We Kumeyaay have always been artists, painters, and a people who saw magic and wonderment in rocks. In some cases we added our personal, communal, or spiritual touch to nature. Our pictographs (rock paintings), petroglyphs (rock carvings), and geoglyphs (ground drawings) are a direct link with the Ancestors. These ancient art forms provide a link with the past.
Until recently Kumeyaay rock art (pictographs (paintings) and petroglyphs (carvings) were often portrayed as simplistic forms of largely unintelligible symbols. Increasingly, however, scholars such as Ken Hedges have been bringing new light on this ancient art form and offering more complex explanations of the deep spiritual and cosmological meanings of these fascinating art forms.
IMAGE PRODUCED BY BLOWING PIGMENT AROUND A HUMAN HAND
DESERT SPIRIT CIRCLE OR SPOKE WHEEL (GEOGLYPH)
In broad terms rock art in the county is categorized by stylistic elements (shapes and figures). The Rancho Bernardo Rectilinear Style is described as centered near the community of Rancho Bernardo and is exemplified by maze like designs and interlocking frets. The best known example of such sites is at Piedras Pintadas. The La Rumerosa style is based just south of Jacumba in Baja California at Vallecitos. This style includes anthropomorphs which are figures that blend animals and humans as well as geometric designs including circles, squares, and diamonds.
MAZE DESIGN PICTOGRAPH FROM RANCHO BERNARDO
As documented by Hedges and Ericson several of the rock art sites in San Diego contain shamanistic elements (birds, anthropomorphs, star bursts), portals for leaving or entering this world, and astronomical elements associated with the skies and with sky travel. Others are astronomical observatories marking the passage of heavenly bodies and celestial events (solstices/equinoxes). Others including so-called diamond chains are associated with girl’s puberty rights and some arts forms may be clan markings as reflected by depictions of shields. The “meanings” of the majority of rock art remain uncertain but they clearly reflect a desire to leave messages and images for future generations, and are rich artistic expressions. It has also been suggested that rock art was used to depict the Kumeyaay interaction with Spaniards in the early years of conflict (1769-1800). Examples include native depictions of men on horse/mule back, Christian crosses, and ships.
PICTOGRAPH FROM MISSION TRAILS REGIONAL PARK WITH CHRISTIAN MOTIFS
Besides being talented artists, Kumeyaay are chemists who, by necessity, manufactured their own paint. In composing their rock paintings the Kumeyaay used natural materials for pigments including ochre or iron oxide for red/orange, gray/white clay for white or gray, charcoal or magnesium for black, leafy plants for green, and flower petals for yellow. The oil base comes from the seeds of the wild green cucumber and the binder from cactus juices and/or stink bug juice. Blending pigment, oil, and binder together to form a cohesive paint requires knowledge of chemical components and their reaction to each other.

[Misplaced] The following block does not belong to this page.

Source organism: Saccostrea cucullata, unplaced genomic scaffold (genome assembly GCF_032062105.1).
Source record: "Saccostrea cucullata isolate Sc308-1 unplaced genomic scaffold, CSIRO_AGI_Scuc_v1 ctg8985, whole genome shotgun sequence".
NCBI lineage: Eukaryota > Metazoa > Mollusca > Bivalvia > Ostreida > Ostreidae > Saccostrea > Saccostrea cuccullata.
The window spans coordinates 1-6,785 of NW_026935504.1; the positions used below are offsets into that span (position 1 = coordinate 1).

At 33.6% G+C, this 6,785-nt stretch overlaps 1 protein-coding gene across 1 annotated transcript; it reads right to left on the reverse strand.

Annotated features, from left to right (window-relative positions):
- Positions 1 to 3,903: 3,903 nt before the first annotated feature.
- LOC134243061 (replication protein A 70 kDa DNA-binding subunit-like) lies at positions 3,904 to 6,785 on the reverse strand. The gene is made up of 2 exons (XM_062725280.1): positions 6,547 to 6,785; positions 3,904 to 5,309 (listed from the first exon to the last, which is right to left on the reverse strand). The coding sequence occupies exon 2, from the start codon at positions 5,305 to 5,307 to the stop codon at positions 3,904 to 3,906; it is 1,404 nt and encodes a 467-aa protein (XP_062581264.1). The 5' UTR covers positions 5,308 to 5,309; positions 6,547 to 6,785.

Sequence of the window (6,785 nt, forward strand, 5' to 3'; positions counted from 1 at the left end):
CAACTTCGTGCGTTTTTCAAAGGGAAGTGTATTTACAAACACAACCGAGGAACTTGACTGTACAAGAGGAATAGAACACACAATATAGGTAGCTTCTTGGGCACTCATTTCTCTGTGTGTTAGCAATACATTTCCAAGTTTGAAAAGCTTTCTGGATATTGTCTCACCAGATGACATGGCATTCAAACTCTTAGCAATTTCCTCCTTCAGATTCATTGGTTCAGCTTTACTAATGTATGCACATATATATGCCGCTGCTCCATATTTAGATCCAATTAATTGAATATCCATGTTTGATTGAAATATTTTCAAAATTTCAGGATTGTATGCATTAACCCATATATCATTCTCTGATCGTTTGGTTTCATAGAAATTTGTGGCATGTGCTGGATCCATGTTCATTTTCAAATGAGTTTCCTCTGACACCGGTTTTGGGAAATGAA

Within the Kumeyaay world and paintings or sand drawings are used within certain ceremonies and rituals. The colored sands in the drawings consist of minerals of varying colors and textures carefully placed on a cleared surface to create designs. In addition to sand and minerals the drawings included shell, fiber, and seeds. In some instances milkweed or powdered soapstone was used to represent the Milky Way. The religious leader or kuseaay would meticulously construct the circles and the images within the circles in an ages old secret and pious ritual. It is important that the sand drawings be created afresh so that all of the participants can visualize its formation. Some of the elements in a sand drawing might include circles within which important or mythical animals and creatures were depicted as well as astronomical features especially the Milky Way. Waterman (1904) reported that there are two rattlesnakes that bisect the painting into east and west haves. The eastern snake is light colored with reddish iron oxide precipitated from a spring used for coloration. The western snake is black and made from burnt straw and charcoal.
During the toloache ceremony the ritual leader would reveal his sand painting. “He depicted the world with its mountains, rivers, and lakes; the rattlesnake, object of dread, and more terrible still because less understood, the figure of the Milky Way, Ha-tat-kurr signifying ‘backbone’ because it is the backbone of the sky (DuBois 1905:623). DuBois related that if the participants in the ceremony performed inaccurately or without sufficient reverence their backs could be suddenly broken or damaged.
BASKETS AND POTTERY
Two other media for art are Kumeyaay baskets and pottery. Weaving colorful patterns into a variety of basket forms produces geometric designs, animals, and insects. The colors are produced by dyeing basket fibers and then weaving the variegated colors into the structure of the basket. This rich tradition extends back thousands of years, even before ceramics, and continues today in vivid contemporary forms. Less commonly the Kumeyaay painted and incised their pottery vessels. Incision was accomplished when the clay is wet and unfired. Incised designs include cross hatches, diamond chains, circles, and straight lines. Most of the designs and motifs found on pottery also appear in rock art showing a cultural linkage regardless of medium.
KUMEYAAY BASKET DEPICTING RATTLESNAKE IMAGE
KUMEYAAY SAND PAINTING CIRCA 1910